Butterfly Milkweed (Asclepias tuberosa)
Milkweed Family (Asclepiadaceae)
archangel, butterfly weed, Canada root, chigger flower, fluxroot, fly catcher, Indian paint, Indian plume, Indian posy, orange milkweed, orange root, pleurisy root, silkweed, swallowwort, white root, wind root, yellow milkweed.
Origin and Distribution:
Butterfly milkweed is a native of North America. Currently, its range extends throughout the eastern U.S., around the Great Lakes, and along the Mississippi River. It occurs throughout Ohio and is especially abundant in east-central and southern counties. The plant's natural distribution includes dry fields, pastures, prairies, roadsides, waste places, and other open habitats. Also, it is sometimes available for purchase as a native wildflower for planting in home gardens. Butterfly milkweed prefers dry sandy soils and it grows best in full sun to light shade.
Butterfly milkweed is a perennial member of the Milkweed Family that looks similar to other family members except for its showy orange flowers and watery rather than milky sap. It has upright stems that are hairy, leafy, and branched near the top of the plant. Reproduction is by seeds.
The large root crown consists of a brittle taproot extending deep into the soil and massive tuberous roots.
Seedlings and Shoots:
Young stems appear to shorten during growth resulting in below-ground burial of the leaf stalks (petioles) attached to the first two seed leaves (cotyledons) as well as buds in underground axils.
Stems emerge either alone or in clusters from a single root crown. They generally are upright, rough-hairy, and 1 to 3 feet tall. Stems are undivided at the base, branched at the apex, and usually very leafy.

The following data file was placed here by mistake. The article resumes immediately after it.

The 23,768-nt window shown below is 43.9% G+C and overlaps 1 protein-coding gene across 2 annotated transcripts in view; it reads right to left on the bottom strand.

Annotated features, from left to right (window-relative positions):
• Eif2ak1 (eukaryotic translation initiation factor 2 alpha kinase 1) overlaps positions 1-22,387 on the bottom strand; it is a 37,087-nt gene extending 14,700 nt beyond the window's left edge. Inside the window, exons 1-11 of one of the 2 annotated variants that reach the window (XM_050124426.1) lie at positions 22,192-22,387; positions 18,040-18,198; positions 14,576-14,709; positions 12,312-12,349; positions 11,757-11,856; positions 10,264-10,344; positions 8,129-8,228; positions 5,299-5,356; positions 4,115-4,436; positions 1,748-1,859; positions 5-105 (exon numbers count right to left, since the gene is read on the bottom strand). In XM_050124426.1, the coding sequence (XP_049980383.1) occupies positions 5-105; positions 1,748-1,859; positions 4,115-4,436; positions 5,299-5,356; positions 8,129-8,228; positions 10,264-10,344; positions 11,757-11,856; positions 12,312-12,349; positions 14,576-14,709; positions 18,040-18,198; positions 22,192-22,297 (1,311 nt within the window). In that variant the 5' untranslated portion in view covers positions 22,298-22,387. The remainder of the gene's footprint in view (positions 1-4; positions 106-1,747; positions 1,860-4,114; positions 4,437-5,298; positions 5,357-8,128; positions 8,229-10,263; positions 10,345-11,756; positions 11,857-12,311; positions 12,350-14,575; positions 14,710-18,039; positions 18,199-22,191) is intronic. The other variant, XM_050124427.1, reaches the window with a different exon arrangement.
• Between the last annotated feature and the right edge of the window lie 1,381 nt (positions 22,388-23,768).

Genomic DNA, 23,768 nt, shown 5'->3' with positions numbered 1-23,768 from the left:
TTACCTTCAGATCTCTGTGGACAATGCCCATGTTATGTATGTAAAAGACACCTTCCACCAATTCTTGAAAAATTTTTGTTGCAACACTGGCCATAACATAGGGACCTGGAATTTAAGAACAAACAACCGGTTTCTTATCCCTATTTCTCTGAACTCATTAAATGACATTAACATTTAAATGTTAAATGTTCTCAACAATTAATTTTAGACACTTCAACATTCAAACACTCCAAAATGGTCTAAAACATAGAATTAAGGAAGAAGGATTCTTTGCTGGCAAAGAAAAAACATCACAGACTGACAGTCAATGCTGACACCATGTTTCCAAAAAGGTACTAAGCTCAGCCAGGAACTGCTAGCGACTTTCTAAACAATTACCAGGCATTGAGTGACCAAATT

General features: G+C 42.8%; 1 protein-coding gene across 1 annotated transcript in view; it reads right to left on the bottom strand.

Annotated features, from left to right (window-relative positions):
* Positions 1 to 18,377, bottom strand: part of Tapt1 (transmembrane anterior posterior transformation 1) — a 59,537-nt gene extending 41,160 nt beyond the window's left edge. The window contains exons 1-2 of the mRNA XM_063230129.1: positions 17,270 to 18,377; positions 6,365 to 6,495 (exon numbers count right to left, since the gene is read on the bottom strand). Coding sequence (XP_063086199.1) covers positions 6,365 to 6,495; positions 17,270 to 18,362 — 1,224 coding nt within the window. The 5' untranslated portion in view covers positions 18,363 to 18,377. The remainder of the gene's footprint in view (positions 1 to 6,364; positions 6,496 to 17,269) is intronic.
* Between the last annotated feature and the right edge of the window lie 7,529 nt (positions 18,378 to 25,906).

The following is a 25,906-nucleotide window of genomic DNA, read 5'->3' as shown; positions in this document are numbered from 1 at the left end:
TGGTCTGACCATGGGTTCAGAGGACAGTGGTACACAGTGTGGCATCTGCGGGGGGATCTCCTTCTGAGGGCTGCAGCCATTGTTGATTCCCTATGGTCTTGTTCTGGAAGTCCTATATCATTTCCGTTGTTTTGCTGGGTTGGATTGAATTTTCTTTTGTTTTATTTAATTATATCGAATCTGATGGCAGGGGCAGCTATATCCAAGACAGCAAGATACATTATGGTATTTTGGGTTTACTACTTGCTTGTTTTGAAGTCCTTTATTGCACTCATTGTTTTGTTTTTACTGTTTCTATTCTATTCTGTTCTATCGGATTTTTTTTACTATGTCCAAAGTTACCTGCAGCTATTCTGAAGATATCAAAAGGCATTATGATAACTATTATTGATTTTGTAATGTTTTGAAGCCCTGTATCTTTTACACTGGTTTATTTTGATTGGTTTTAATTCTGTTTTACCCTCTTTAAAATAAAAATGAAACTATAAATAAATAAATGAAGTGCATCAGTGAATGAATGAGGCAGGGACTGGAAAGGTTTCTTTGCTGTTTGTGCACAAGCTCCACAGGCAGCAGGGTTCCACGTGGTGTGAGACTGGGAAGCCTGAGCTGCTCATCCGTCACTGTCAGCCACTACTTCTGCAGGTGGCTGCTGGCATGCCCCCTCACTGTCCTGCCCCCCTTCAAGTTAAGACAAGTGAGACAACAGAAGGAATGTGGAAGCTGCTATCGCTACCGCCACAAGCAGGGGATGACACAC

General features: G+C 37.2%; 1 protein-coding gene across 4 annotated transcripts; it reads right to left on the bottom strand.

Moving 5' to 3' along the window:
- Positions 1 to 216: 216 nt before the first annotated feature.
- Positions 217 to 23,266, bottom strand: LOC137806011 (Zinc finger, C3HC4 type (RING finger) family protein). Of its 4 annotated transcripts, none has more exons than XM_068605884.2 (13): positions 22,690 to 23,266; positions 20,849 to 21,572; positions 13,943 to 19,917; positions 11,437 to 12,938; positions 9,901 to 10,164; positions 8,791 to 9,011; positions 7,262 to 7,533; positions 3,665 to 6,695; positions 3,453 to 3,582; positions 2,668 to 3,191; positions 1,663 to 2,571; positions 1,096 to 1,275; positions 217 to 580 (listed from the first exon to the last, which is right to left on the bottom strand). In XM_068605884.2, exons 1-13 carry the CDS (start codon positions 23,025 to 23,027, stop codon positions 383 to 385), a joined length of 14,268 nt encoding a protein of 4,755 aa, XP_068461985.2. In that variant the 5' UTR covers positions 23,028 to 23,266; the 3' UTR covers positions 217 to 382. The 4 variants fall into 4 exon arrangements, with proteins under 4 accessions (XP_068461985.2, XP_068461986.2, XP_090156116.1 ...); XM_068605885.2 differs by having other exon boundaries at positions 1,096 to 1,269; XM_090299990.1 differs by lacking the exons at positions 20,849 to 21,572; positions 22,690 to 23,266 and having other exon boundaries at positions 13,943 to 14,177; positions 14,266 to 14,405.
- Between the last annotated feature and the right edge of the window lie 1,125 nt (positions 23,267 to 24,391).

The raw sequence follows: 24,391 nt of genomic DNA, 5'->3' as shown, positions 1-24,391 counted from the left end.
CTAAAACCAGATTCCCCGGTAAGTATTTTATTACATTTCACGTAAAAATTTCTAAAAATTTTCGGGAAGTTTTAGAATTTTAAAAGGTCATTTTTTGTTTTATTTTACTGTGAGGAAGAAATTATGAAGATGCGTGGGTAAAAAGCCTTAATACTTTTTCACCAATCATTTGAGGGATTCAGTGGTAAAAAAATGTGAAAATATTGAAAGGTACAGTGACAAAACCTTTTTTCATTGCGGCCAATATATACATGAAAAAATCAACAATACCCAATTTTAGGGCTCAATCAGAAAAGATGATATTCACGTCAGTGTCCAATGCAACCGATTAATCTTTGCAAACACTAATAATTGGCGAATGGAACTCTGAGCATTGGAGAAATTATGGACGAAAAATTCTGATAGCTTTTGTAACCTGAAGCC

Leaves are scattered about the stem in pairs such that most of the time they are alternate (1 leaf per node) but sometimes they appear opposite (2 leaves per node). Leaves are 1 1/2 to 6 inches long, narrow, oval, and taper to a point at the tip. Leaf shapes vary considerably. The under sides of leaves are especially hairy while hairs are sometimes found on the upper sides. Leaves attach to stems by way of short petioles that are covered with soft, short hairs.
Flowers consist of 5 curved-back petals that are bright orange to reddish-orange or yellowish-orange. Individual flowers are 3/8 inch wide and they are arranged in 2-inch-wide terminal clusters.
Fruits and Seeds:
Seed pods are 2 to 4 inches long, upright, narrow, spindle-shaped, and hairy. Each pod splits when mature releasing numerous flat, brown seeds. Seeds are approximately 1/4 inch long and have tufts of silky hairs at one end.
Common milkweed (Asclepias syriaca) is similar in appearance to butterfly milkweed except it has pinkish flowers and its sap is milky rather than watery.
Flowering occurs between mid-June to early September. A characteristic of this species is the long taproot that allows it to survive dry conditions.
Most parts of the plant contain toxic compounds that can be poisonous to humans and other animals if consumed in large enough quantities. However, since butterfly milkweed is so distasteful, most livestock and other animals will not eat it. In humans, the sap can produce contact dermatitis.
Facts and Folklore:
The plant got its common name because of its attractiveness to a wide variety of butterflies such as monarchs, swallowtails, sulphurs, coppers, hairstreaks and fritillaries.
Another common name given this plant is 'pleurisy root', because the root has medicinal uses as an emetic and diuretic and was used to treat pleurisy.
Native Americans found many uses for butterfly milkweed. The plant's fibers were used in textiles and bowstrings, a red dye could be extracted for basket and textile decoration, and they had many medicinal uses for the roots.